Winemaking (rec.crafts.winemaking) Discussion of the process, recipes, tips, techniques and general exchange of lore on the process, methods and history of wine making. Includes traditional grape wines, sparkling wines & champagnes.

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Old 13-02-2008, 10:30 PM posted to rec.crafts.winemaking
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Default i like merlot wine

i have made a batch of merlot and caberon sab. mixed, it onlky took 4
weeks to ferment, I bought a hydrometer can i just put it in carbouy
to be sure its done

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Old 14-02-2008, 03:48 AM posted to rec.crafts.winemaking
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Default i like merlot wine

On Feb 13, 3:30 pm, wrote:
i have made a batch of merlot and caberon sab. mixed, it onlky took 4
weeks to ferment, I bought a hydrometer can i just put it in carbouy
to be sure its done


Even if it's done fermenting, it's still loaded with CO2 and shouldn't
be bottled yet. You need to either let it bulk age for several months
or remove the gas via manual agitation or stirring. I strongly
recommend the former over the latter. Bulk aging will not only allow
the CO2 to escape on its own, but will also ensure that fermentation
is 100% complete and allow the flavors to more fully develop and
integrate.

You should never put a hydrometer directly into a carboy. If it breaks
in the carboy, the whole batch could be lost. It may also drop too far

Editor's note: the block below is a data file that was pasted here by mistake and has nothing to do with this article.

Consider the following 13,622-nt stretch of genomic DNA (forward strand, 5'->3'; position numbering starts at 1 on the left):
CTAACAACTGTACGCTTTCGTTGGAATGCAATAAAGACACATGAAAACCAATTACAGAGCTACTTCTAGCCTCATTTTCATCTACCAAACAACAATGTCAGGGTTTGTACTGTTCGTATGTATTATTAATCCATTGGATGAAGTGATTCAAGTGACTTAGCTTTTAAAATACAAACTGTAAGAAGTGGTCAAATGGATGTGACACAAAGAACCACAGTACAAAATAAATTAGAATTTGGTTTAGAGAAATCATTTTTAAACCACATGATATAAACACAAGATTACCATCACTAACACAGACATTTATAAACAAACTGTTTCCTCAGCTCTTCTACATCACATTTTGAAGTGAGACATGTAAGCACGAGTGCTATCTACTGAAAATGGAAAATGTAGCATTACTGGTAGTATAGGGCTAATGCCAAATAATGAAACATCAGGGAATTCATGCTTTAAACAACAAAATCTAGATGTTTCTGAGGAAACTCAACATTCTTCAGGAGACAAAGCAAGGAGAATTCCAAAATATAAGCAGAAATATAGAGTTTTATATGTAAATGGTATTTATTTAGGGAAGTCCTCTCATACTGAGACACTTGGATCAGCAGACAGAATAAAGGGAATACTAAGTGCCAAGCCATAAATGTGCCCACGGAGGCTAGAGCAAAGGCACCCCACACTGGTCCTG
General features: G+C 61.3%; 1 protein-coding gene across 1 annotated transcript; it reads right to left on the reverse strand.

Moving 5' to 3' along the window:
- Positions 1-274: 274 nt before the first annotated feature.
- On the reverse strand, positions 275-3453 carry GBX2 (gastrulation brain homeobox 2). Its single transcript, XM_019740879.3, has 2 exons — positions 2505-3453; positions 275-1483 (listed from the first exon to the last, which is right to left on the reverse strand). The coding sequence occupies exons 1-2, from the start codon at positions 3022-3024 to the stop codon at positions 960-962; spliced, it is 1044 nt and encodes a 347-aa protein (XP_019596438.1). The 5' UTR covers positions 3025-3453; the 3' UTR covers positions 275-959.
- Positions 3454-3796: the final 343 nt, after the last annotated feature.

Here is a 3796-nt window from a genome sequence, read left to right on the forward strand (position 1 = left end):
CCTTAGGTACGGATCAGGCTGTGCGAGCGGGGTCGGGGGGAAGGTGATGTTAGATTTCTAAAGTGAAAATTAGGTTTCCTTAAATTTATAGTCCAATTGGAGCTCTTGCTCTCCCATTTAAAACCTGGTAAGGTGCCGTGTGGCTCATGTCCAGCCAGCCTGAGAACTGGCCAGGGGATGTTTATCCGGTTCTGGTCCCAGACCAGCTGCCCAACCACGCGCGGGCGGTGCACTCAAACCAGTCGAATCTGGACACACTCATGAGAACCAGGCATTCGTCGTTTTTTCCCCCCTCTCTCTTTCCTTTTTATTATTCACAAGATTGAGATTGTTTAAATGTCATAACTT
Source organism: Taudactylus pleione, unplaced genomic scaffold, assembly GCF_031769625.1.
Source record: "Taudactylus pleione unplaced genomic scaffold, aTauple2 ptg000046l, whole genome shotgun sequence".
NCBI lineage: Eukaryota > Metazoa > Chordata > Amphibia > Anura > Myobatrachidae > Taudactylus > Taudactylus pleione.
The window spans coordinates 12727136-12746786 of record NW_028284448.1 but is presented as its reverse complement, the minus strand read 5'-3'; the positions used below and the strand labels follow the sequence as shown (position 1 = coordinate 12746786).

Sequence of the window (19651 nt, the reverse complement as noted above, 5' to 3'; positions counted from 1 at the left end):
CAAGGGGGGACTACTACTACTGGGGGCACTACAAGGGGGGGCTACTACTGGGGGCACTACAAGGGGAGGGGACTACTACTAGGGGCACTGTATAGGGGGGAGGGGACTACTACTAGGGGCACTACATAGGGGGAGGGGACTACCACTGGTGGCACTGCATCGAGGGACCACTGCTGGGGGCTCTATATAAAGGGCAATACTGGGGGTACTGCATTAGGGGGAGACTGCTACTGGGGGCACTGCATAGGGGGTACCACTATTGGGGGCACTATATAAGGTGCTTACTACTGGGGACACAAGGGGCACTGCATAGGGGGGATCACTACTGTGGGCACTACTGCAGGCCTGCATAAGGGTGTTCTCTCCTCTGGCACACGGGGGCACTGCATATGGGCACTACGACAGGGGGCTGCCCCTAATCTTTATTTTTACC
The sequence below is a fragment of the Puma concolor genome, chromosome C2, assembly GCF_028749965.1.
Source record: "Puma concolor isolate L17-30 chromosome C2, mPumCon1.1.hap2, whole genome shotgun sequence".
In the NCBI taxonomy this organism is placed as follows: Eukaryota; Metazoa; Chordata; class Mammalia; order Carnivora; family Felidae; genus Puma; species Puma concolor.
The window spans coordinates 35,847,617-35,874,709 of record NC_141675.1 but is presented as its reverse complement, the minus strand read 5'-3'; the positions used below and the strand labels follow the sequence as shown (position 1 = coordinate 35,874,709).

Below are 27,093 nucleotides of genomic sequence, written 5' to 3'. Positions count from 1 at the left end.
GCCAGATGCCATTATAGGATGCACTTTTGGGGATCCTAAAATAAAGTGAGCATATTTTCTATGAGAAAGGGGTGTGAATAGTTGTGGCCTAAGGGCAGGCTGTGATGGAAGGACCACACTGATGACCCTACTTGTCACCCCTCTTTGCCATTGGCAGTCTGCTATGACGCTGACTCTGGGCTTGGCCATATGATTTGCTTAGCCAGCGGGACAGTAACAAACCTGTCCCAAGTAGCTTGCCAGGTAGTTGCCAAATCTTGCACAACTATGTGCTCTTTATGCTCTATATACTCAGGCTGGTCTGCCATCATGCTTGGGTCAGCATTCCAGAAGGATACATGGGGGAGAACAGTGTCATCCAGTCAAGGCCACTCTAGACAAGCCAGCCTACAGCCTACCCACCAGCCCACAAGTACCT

into the carboy to be retrieved. You need to test the wine in a
hydrometer test jar or other suitable beaker or vial.

Greg


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Old 18-02-2008, 05:04 PM posted to rec.crafts.winemaking
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Default i like merlot wine

On Feb 13, 10:48*pm, wrote:
On Feb 13, 3:30 pm, wrote:

i have made a batch of merlot and caberon sab. mixed, it onlky took 4
weeks to ferment, I bought a hydrometer can i just put it in carbouy
to be sure its done


Even if it's done fermenting, it's still loaded with CO2 and shouldn't
be bottled yet. You need to either let it bulk age for several months
or remove the gas via manual agitation or stirring. I strongly
recommend the former over the latter. Bulk aging will not only allow
the CO2 to escape on its own, but will also ensure that fermentation
is 100% complete and allow the flavors to more fully develop and
integrate.

You should never put a hydrometer directly into a carboy. If it breaks
in the carboy, the whole batch could be lost. It may also drop too far
into the carboy to be retrieved. You need to test the wine in a
hydrometer test jar or other suitable beaker or vial.

Greg


Did just that and it broke,wasted a whole batch.Some good
advice !!!!!!!!!!!!!!!!!!!!!


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